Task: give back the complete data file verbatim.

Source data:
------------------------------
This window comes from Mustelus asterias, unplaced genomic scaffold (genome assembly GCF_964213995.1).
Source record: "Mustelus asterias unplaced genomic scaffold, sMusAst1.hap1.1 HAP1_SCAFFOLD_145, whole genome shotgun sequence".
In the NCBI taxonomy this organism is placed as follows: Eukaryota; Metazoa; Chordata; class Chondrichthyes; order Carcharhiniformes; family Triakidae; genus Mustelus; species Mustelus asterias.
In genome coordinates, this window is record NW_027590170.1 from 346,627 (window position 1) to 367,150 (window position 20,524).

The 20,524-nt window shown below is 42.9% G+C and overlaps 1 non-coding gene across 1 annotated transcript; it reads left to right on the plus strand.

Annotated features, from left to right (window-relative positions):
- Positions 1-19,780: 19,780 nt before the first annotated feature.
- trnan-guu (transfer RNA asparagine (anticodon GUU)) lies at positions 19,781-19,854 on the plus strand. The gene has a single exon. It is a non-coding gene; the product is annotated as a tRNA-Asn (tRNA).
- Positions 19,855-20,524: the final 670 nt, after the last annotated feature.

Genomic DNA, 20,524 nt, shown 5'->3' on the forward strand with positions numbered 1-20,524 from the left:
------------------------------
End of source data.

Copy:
This window comes from Mustelus asterias, unplaced genomic scaffold (genome assembly GCF_964213995.1).
Source record: "Mustelus asterias unplaced genomic scaffold, sMusAst1.hap1.1 HAP1_SCAFFOLD_145, whole genome shotgun sequence".
In the NCBI taxonomy this organism is placed as follows: Eukaryota; Metazoa; Chordata; class Chondrichthyes; order Carcharhiniformes; family Triakidae; genus Mustelus; species Mustelus asterias.
In genome coordinates, this window is record NW_027590170.1 from 346,627 (window position 1) to 367,150 (window position 20,524).

The 20,524-nt window shown below is 42.9% G+C and overlaps 1 non-coding gene across 1 annotated transcript; it reads left to right on the plus strand.

Annotated features, from left to right (window-relative positions):
- Positions 1-19,780: 19,780 nt before the first annotated feature.
- trnan-guu (transfer RNA asparagine (anticodon GUU)) lies at positions 19,781-19,854 on the plus strand. The gene has a single exon. It is a non-coding gene; the product is annotated as a tRNA-Asn (tRNA).
- Positions 19,855-20,524: the final 670 nt, after the last annotated feature.

Genomic DNA, 20,524 nt, shown 5'->3' on the forward strand with positions numbered 1-20,524 from the left: